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SARS-CoV-2 vaccination and new-onset myasthenia gravis: A report of 7 cases and review of the literature

  • Author Footnotes
    1 These authors contributed equally to this work.
    Sithara Ramdas
    Footnotes
    1 These authors contributed equally to this work.
    Affiliations
    MDUK Neuromuscular Centre, Department of Paediatrics, University of Oxford, United Kingdom

    Department of Paediatric Neurology, John Radcliffe Hospital, Oxford, United Kingdom
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  • Author Footnotes
    1 These authors contributed equally to this work.
    Ryan Malcolm Hum
    Footnotes
    1 These authors contributed equally to this work.
    Affiliations
    The Kellgren Centre for Rheumatology, Manchester University NHS Foundation Trust, Manchester, United Kingdom

    Centre for Musculoskeletal Research, Faculty of Biology, Medicine and Health, The University of Manchester, Manchester, United Kingdom
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  • Abigail Price
    Affiliations
    Department of Paediatrics, QEQM Hospital, Margate, United Kingdom
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  • Anna Paul
    Affiliations
    Department of Paediatrics, QEQM Hospital, Margate, United Kingdom
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  • Jeremy Bland
    Affiliations
    Department of Neurophysiology, East Kent University Hospitals NHS Foundation Trust, Kent, United Kingdom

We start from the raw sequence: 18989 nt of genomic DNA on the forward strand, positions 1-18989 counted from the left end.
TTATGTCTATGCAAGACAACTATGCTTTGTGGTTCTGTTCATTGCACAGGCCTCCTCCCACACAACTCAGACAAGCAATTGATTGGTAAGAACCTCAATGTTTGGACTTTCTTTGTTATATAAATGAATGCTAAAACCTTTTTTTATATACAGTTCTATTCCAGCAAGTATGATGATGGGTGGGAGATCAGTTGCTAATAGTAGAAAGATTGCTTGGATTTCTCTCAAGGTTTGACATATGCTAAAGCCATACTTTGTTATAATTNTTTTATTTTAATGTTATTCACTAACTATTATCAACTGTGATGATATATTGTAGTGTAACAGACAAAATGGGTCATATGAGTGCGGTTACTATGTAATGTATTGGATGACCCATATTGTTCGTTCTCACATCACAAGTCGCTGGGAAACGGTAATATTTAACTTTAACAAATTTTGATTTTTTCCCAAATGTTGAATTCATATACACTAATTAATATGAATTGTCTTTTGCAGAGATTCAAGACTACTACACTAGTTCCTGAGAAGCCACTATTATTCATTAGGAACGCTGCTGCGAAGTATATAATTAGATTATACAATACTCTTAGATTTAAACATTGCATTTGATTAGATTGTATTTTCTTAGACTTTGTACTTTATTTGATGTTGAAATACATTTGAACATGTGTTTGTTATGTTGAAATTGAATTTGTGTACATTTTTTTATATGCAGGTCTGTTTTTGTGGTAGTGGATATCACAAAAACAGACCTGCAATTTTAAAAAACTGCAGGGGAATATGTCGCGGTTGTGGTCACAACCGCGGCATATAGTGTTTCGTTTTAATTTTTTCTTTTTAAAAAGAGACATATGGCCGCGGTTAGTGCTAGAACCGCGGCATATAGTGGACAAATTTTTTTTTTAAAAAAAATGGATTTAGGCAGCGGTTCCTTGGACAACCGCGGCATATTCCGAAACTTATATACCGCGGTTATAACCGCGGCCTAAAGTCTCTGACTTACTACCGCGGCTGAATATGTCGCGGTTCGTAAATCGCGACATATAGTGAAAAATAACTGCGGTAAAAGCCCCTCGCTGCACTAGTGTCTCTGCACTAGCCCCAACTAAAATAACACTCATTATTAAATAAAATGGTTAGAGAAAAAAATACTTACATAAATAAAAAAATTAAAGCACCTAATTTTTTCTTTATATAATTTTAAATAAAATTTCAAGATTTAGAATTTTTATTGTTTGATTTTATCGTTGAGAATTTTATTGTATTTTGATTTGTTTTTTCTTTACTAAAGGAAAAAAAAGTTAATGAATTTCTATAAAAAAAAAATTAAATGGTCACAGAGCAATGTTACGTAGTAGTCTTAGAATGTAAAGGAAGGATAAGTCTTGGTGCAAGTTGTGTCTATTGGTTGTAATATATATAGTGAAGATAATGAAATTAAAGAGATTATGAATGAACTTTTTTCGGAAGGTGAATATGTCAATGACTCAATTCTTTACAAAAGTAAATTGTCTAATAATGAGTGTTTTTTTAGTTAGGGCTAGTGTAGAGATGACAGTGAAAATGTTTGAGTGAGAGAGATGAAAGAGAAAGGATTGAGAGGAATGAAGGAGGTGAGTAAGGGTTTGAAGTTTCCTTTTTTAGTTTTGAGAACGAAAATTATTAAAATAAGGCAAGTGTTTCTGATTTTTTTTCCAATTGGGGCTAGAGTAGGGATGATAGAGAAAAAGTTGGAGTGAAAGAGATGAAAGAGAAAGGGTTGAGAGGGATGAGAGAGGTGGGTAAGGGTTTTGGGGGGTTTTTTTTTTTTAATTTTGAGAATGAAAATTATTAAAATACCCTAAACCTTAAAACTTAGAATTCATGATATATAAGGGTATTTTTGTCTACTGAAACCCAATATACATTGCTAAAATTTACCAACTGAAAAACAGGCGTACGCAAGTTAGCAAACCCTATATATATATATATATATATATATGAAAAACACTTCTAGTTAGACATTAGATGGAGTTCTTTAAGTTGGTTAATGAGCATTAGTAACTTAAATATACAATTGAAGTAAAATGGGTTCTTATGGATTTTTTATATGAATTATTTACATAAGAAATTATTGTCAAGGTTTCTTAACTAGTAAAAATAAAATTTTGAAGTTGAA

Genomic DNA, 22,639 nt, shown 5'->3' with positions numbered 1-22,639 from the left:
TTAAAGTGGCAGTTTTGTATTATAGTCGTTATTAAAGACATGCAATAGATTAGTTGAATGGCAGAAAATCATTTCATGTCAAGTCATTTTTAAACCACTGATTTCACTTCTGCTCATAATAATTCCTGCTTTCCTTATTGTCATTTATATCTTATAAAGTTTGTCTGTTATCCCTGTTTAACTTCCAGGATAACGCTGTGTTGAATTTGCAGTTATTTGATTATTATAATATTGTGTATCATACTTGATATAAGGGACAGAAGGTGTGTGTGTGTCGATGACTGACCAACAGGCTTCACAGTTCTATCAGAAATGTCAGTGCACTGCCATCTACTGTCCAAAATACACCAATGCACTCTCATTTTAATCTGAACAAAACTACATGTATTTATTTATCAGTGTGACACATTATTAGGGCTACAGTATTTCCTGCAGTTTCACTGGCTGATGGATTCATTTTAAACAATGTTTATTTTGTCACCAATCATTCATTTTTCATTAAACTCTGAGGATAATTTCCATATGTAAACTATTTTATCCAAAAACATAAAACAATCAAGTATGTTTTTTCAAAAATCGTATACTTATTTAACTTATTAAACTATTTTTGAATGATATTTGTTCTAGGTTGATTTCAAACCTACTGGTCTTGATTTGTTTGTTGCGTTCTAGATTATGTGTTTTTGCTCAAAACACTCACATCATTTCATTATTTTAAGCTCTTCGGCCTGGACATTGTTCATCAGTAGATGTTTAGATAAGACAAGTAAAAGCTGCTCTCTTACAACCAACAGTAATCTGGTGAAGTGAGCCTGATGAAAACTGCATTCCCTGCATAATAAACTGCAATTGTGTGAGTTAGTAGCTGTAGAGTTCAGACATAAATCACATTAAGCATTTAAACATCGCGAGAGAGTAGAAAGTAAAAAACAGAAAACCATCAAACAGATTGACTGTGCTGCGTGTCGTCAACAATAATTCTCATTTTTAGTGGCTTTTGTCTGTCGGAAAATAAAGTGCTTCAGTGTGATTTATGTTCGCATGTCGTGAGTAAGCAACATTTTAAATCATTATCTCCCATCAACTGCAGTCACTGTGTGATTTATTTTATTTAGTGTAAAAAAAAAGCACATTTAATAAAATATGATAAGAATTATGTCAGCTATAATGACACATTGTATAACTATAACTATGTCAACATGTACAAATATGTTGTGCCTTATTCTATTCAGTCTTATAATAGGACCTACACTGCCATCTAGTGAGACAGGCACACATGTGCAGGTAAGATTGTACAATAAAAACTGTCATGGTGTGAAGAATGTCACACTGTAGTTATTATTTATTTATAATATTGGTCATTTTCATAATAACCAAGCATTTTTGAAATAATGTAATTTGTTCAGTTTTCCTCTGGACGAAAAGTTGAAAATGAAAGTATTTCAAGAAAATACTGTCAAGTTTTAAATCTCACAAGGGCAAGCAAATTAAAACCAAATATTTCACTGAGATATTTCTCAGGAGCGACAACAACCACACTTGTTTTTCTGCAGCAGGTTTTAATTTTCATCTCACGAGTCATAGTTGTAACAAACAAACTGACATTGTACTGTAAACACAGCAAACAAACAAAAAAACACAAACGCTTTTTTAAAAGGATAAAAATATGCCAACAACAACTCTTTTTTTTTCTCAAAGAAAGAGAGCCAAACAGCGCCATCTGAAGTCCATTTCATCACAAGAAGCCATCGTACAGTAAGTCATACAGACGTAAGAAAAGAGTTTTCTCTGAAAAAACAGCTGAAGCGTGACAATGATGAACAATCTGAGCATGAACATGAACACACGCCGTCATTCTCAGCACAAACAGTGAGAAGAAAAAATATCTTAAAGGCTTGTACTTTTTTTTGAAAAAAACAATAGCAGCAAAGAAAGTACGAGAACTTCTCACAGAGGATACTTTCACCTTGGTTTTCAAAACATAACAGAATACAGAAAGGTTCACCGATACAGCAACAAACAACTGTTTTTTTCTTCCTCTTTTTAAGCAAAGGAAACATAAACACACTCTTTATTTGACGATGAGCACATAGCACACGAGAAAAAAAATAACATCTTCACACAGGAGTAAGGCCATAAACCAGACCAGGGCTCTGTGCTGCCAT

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  • Georgina Burke
    Affiliations
    Wessex Neurological Centre, Southampton General Hospital, Hampshire, United Kingdom
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  • Maria Farrugia
    Affiliations
    Institute of Neurological Sciences, Queen Elizabeth University Hospital, Glasgow, United Kingdom
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  • Jacqueline Palace
    Affiliations
    Nuffield Department of Clinical Neurosciences, University of Oxford, Oxford, United Kingdom
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  • Alice Storrie
    Affiliations
    The Kellgren Centre for Rheumatology, Manchester University NHS Foundation Trust, Manchester, United Kingdom
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  • Pauline Ho
    Affiliations
    The Kellgren Centre for Rheumatology, Manchester University NHS Foundation Trust, Manchester, United Kingdom

    Centre for Musculoskeletal Research, Faculty of Biology, Medicine and Health, The University of Manchester, Manchester, United Kingdom
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  • Emma Standing
    Affiliations
    Department of Paediatric Neurology, Neuromuscular Service, Evelina's Children Hospital, Guy's & St. Thomas’ Hospital NHS Foundation Trust, London, United Kingdom
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  • Author Footnotes
    2 Equal supervision.
    James B. Lilleker
    Footnotes
    2 Equal supervision.
    Affiliations
    Centre for Musculoskeletal Research, Faculty of Biology, Medicine and Health, The University of Manchester, Manchester, United Kingdom